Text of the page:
(So for example the giant meteorite that slammed into Earth 66 million years ago and caused the mass extinction of the dinosaurs, vastly diminished the Cretaceous infosphere, and consequently would be an “instance of evil” in IE. But no-one would describe that event as evil. In fact according to Paul Taylor of the Natural History Museum, “extinction has been just as important as the origination of new species in shaping life’s history (Taylor, 2004).”)

At this point I think its a good idea to look at one of the examples Floridi uses elucidate IE:

“Imagine a boy playing in a dumping-ground. Nobody ever comes to the place. Nobody ever uses anything in it, nor will anyone ever wish to do so. There are many old cars, abandoned there. The boy entertains himself by breaking their windscreens and lights, skilfully throwing stones at them. He enjoys himself enormously, yet most of us would be inclined to suggest that he should entertain himself differently, that he ought not to play such a destructive game, and that his behaviour is not just morally neutral, but is positively deprecable, though perhaps very mildly so when compared to more serious mischiefs. In fact, we express our contempt by defining his course of action as a case of ‘vandalism’, a word loaded with an explicitly negative moral judgement (Floridi, 1999).”

After discussing how other ethical theories fail to capture the immorality in this example Floridi says:

“We come then to IE, and we know immediately why the boy’s behaviour is a case of blameworthy vandalism: he is not respecting the objects for what they are, and his game is only increasing the level of entropy in the dumping-ground, pointlessly. It is his lack of care, the absence of consideration of the objects’ sake, that we find morally blameable. He ought to stop destroying bits of the infosphere and show more respect for what is naturally different from himself and yet similar, as an information entity, to himself. He ought to employ his time more ‘constructively’ (Floridi, 1999).”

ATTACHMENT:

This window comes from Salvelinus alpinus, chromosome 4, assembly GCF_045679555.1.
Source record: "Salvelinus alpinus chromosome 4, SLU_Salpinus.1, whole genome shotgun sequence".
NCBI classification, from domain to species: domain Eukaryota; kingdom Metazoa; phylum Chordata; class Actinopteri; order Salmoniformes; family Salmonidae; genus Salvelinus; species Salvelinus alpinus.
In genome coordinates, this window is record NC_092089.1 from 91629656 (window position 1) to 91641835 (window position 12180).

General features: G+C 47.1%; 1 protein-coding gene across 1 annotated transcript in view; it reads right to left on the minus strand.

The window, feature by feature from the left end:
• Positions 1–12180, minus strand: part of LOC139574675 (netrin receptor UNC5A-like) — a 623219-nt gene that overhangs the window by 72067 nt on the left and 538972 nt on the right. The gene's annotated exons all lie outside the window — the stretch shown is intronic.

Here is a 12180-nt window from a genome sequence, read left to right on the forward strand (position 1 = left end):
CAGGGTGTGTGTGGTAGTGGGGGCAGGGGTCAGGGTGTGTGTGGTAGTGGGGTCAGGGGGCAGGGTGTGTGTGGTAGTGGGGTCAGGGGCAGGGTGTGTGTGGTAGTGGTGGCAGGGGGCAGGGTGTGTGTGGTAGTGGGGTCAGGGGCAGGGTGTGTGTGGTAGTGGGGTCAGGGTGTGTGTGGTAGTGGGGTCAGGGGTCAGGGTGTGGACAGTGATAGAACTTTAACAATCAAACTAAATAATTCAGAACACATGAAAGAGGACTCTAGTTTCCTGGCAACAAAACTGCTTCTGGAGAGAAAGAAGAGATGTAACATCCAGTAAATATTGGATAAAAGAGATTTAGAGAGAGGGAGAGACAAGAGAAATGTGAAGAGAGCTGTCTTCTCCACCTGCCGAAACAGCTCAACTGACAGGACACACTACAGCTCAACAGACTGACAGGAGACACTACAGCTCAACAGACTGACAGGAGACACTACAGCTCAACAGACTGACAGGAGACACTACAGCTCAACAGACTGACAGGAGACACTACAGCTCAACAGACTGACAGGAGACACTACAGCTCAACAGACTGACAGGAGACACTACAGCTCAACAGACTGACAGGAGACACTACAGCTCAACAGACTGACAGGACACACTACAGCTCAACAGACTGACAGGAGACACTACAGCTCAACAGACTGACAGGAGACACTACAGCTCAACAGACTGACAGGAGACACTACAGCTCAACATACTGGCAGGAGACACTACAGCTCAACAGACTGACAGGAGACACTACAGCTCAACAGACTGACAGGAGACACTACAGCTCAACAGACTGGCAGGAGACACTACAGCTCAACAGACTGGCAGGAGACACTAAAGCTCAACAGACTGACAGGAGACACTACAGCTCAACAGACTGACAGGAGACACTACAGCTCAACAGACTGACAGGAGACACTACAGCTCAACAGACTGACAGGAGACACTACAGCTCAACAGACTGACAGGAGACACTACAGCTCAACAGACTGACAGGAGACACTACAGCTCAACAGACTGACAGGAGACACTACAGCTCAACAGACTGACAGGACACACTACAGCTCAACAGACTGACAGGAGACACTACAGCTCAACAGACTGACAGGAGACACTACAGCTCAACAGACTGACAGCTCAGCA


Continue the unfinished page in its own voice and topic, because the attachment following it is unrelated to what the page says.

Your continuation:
Commenting on this example Richard Volkman says it is “a profound error to suppose that these things “really are” windshields from the point of view of the universe. The boy treats them as targets. In fact, the story posits that no one will ever treat them as windshields ever again. In that case, why should that description be privileged? […] But in that case, there can be no way to respect this entity for what it is and promote its flourishing, since its flourishing under one ontology excludes its flourishing under another (Volkman, 2010).”
(Interestingly Floridi replies to Volkman by saying that he is playing “rhetorical games” with Floridi’s simple example, and then rather disingenuously quotes from his 1999 paper leaving out the sentence that starts “We come then to IE, and we know immediately why the boy’s behaviour is a case of blameworthy vandalism”!)

One could also use Floridi’s “entropy” argument against his own conclusion: the informational entities that the boy makes by throwing stones – such as new muscle memory, neural pathways and especially memories – easily counterbalance the loss of a few windscreens; the elements of which are actually just being returned to their natural state.
And Floridi does envision this kind of inverse relationship between information and entropy (between being and nothingness) similar to that in information theory:

“In IE, we still treat the two concepts of information and entropy as having the same inverted relation, but we are concerned with their semantic value: for example, as the infosphere becomes increasingly meaningful and rich in content, the amount of information increases and entropy decreases, or as entities wear out, entropy increases and the amount of information decreases (Floridi, 1999).”